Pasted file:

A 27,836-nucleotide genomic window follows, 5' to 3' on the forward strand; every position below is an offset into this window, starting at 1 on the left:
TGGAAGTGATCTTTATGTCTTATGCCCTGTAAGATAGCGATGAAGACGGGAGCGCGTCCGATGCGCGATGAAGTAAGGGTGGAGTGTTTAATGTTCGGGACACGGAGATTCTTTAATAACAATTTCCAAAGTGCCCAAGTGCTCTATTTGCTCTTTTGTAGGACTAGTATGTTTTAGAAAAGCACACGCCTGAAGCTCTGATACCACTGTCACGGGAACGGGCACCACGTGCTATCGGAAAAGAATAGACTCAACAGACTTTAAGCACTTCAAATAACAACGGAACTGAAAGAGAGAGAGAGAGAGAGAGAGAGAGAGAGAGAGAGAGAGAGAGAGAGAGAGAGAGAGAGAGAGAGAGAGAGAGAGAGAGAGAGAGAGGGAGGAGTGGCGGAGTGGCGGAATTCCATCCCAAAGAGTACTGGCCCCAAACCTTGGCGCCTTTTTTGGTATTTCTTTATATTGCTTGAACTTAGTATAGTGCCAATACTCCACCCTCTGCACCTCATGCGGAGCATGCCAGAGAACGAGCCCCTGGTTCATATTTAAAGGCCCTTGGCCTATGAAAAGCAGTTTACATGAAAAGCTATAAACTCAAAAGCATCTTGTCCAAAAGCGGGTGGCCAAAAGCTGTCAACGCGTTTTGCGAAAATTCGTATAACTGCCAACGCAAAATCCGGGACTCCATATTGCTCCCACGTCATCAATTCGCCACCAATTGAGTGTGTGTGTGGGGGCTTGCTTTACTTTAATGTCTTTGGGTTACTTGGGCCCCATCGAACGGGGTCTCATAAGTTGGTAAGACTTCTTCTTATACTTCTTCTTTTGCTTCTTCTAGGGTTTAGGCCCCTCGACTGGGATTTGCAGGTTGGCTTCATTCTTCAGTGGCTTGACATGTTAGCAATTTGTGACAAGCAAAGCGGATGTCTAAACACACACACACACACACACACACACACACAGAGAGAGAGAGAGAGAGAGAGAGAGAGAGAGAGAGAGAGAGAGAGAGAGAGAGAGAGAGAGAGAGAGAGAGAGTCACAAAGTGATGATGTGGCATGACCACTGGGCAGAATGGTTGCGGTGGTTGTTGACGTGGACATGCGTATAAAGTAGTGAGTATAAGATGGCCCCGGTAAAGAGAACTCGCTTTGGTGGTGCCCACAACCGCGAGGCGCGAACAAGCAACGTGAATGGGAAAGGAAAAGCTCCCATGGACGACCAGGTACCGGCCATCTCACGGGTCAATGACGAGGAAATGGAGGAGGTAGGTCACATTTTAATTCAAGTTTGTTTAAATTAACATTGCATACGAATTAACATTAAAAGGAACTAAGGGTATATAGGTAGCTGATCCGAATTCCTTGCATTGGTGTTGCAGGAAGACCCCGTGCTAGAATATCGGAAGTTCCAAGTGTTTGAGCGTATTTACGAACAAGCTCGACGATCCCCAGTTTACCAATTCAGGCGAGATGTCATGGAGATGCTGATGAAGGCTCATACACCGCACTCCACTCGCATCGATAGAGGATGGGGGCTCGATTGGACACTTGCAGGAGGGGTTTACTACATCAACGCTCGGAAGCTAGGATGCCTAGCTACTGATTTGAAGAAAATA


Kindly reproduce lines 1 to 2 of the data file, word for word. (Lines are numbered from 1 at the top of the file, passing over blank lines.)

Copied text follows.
A 27,836-nucleotide genomic window follows, 5' to 3' on the forward strand; every position below is an offset into this window, starting at 1 on the left:
TGGAAGTGATCTTTATGTCTTATGCCCTGTAAGATAGCGATGAAGACGGGAGCGCGTCCGATGCGCGATGAAGTAAGGGTGGAGTGTTTAATGTTCGGGACACGGAGATTCTTTAATAACAATTTCCAAAGTGCCCAAGTGCTCTATTTGCTCTTTTGTAGGACTAGTATGTTTTAGAAAAGCACACGCCTGAAGCTCTGATACCACTGTCACGGGAACGGGCACCACGTGCTATCGGAAAAGAATAGACTCAACAGACTTTAAGCACTTCAAATAACAACGGAACTGAAAGAGAGAGAGAGAGAGAGAGAGAGAGAGAGAGAGAGAGAGAGAGAGAGAGAGAGAGAGAGAGAGAGAGAGAGAGAGAGAGAGAGAGAGGGAGGAGTGGCGGAGTGGCGGAATTCCATCCCAAAGAGTACTGGCCCCAAACCTTGGCGCCTTTTTTGGTATTTCTTTATATTGCTTGAACTTAGTATAGTGCCAATACTCCACCCTCTGCACCTCATGCGGAGCATGCCAGAGAACGAGCCCCTGGTTCATATTTAAAGGCCCTTGGCCTATGAAAAGCAGTTTACATGAAAAGCTATAAACTCAAAAGCATCTTGTCCAAAAGCGGGTGGCCAAAAGCTGTCAACGCGTTTTGCGAAAATTCGTATAACTGCCAACGCAAAATCCGGGACTCCATATTGCTCCCACGTCATCAATTCGCCACCAATTGAGTGTGTGTGTGGGGGCTTGCTTTACTTTAATGTCTTTGGGTTACTTGGGCCCCATCGAACGGGGTCTCATAAGTTGGTAAGACTTCTTCTTATACTTCTTCTTTTGCTTCTTCTAGGGTTTAGGCCCCTCGACTGGGATTTGCAGGTTGGCTTCATTCTTCAGTGGCTTGACATGTTAGCAATTTGTGACAAGCAAAGCGGATGTCTAAACACACACACACACACACACACACACACACAGAGAGAGAGAGAGAGAGAGAGAGAGAGAGAGAGAGAGAGAGAGAGAGAGAGAGAGAGAGAGAGAGAGAGAGAGTCACAAAGTGATGATGTGGCATGACCACTGGGCAGAATGGTTGCGGTGGTTGTTGACGTGGACATGCGTATAAAGTAGTGAGTATAAGATGGCCCCGGTAAAGAGAACTCGCTTTGGTGGTGCCCACAACCGCGAGGCGCGAACAAGCAACGTGAATGGGAAAGGAAAAGCTCCCATGGACGACCAGGTACCGGCCATCTCACGGGTCAATGACGAGGAAATGGAGGAGGTAGGTCACATTTTAATTCAAGTTTGTTTAAATTAACATTGCATACGAATTAACATTAAAAGGAACTAAGGGTATATAGGTAGCTGATCCGAATTCCTTGCATTGGTGTTGCAGGAAGACCCCGTGCTAGAATATCGGAAGTTCCAAGTGTTTGAGCGTATTTACGAACAAGCTCGACGATCCCCAGTTTACCAATTCAGGCGAGATGTCATGGAGATGCTGATGAAGGCTCATACACCGCACTCCACTCGCATCGATAGAGGATGGGGGCTCGATTGGACACTTGCAGGAGGGGTTTACTACATCAACGCTCGGAAGCTAGGATGCCTAGCTACTGATTTGAAGAAAATA